I never had a single problem finding a good dialogue font or sign font from my own collection, but I had years to accumulate it and my mom has been into digital editing and publishing for many many years, so I had a slight advantage being able to pick from over 50,000 fonts

Creating your own fonts using font imaging software isn't a newb styling intro topic really but the option does exist for the bold who don't mind a lot of failure and time. As for why you'd want to do that for a dialogue font, I have no idea.
Most people would generally save that kind of effort for something that needs to match signwork or for text effects that need something special that you don't have in your font collection currently.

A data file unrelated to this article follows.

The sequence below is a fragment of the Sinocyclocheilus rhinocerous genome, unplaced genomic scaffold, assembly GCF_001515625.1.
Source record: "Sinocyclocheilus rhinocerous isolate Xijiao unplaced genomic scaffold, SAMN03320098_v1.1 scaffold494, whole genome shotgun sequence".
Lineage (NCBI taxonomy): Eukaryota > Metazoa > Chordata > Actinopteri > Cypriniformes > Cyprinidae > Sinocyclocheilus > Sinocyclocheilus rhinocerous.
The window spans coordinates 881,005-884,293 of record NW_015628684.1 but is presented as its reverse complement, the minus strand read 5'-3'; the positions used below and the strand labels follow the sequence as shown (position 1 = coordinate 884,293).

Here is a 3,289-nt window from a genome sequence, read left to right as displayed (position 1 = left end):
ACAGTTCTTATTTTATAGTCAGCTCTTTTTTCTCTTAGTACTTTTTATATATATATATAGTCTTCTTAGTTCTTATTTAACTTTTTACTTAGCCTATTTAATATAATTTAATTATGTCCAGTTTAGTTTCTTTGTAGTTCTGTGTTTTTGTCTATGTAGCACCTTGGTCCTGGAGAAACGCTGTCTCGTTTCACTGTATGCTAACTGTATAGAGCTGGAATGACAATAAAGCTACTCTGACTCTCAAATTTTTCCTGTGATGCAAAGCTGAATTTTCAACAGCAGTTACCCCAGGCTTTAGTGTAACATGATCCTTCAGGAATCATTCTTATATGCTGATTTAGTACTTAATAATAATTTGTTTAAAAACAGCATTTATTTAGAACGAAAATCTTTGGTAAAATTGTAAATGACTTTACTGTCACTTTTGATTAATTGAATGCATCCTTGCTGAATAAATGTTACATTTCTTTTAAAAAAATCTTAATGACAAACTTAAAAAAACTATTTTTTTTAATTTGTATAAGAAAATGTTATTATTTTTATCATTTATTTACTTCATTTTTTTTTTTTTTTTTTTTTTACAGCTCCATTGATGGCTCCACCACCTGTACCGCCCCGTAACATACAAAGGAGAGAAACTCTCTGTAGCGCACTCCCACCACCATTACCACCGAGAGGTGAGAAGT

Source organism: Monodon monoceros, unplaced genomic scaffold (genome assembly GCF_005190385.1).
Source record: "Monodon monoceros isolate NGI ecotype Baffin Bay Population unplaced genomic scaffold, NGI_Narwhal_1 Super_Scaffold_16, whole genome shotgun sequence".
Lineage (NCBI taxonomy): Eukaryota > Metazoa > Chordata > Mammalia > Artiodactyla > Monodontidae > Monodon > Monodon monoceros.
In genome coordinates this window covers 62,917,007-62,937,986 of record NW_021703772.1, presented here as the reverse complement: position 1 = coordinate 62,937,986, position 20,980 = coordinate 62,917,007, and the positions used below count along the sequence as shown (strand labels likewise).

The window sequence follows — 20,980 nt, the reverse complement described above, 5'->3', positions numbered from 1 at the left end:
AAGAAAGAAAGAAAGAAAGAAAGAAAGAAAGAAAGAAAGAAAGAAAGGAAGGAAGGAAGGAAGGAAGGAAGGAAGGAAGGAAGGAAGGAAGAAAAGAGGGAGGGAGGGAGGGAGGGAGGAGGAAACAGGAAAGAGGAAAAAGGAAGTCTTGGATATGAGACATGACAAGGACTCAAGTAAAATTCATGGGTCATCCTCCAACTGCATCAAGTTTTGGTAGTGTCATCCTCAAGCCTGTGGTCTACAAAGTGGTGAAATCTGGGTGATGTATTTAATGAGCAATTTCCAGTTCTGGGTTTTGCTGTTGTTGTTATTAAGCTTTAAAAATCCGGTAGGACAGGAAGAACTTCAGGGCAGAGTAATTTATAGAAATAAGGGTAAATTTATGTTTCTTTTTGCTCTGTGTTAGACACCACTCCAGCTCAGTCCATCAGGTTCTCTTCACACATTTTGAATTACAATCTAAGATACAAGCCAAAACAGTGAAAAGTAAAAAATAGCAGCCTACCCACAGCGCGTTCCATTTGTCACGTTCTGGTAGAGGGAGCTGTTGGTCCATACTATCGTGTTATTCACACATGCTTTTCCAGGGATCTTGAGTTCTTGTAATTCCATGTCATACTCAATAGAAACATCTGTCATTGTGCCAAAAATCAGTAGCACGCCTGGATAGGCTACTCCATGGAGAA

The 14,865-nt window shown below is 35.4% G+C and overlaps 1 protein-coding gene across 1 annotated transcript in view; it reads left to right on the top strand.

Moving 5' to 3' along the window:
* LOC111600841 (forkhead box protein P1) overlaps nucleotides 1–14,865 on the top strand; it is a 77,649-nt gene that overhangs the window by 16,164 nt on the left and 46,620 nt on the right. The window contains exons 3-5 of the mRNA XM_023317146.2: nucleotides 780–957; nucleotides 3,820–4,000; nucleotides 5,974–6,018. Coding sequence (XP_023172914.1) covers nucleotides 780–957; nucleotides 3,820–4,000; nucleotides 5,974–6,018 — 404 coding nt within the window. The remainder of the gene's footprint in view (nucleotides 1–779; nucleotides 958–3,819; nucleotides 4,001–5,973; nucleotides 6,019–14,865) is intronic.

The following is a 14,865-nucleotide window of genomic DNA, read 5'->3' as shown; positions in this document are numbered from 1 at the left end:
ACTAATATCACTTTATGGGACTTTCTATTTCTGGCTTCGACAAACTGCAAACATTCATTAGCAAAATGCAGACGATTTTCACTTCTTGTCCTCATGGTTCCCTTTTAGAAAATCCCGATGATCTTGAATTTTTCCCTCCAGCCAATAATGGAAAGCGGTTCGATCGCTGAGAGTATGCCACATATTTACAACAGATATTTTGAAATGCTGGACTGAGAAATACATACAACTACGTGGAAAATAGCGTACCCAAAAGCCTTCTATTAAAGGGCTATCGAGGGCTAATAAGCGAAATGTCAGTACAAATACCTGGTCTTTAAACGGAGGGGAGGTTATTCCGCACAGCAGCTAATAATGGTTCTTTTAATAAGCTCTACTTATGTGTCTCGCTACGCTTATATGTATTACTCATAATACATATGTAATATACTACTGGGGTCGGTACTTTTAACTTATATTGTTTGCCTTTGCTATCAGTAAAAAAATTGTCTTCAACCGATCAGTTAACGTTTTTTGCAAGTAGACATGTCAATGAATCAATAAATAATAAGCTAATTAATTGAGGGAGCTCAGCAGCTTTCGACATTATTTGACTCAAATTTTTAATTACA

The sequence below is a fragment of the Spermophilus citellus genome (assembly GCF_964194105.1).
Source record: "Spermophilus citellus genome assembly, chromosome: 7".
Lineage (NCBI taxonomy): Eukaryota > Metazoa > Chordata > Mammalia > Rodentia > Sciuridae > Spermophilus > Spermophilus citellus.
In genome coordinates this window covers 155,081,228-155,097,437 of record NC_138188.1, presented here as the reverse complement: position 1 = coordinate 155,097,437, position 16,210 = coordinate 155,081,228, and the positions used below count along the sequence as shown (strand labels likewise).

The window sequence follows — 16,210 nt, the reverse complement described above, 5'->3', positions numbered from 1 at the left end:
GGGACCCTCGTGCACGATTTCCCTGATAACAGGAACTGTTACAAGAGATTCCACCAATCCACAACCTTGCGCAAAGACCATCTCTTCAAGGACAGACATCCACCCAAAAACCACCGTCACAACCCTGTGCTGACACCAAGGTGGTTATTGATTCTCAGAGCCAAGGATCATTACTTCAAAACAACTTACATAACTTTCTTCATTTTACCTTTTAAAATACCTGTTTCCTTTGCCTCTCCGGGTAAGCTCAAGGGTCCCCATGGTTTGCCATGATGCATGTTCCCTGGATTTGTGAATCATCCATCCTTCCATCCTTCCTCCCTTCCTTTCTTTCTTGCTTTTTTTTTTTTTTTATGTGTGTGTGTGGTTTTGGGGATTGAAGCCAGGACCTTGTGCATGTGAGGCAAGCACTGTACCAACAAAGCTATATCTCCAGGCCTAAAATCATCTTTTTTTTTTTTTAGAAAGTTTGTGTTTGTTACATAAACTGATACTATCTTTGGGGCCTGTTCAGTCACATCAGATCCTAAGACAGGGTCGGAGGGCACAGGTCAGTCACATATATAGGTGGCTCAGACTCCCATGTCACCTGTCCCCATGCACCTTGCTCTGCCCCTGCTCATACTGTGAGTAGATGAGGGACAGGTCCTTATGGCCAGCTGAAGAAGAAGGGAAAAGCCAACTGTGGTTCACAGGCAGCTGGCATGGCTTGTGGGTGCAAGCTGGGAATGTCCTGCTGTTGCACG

Quote:
 Never pick pure (100% saturation or close) red colors or orange colors in styling for "Hardsub text" in "YV12 video" due to the fact that YV12 misinterprets red colorings. Don't know any of those terms? Google it. Also, I tried to avoid using red or green text because I noticed some people are color-blinded, and they'll have a hard time differentiating the subs.
It was already stated simply that you should NOT use highly contrasting colors as they look... just freaking awful to the rest of us, not just for color-blindeded people. Light shades of the colors are fine, but once you start cross-mixing funny colors and using full shades of some of them they start mixing on the screen and looking just fart-tastic. It's to save the eyes of everyone with easily legible stuff.

Personally, that means not using those offscreen fonts, maybe using a darker shade for two people talking over each other so you know which one is interrupting.

Quote: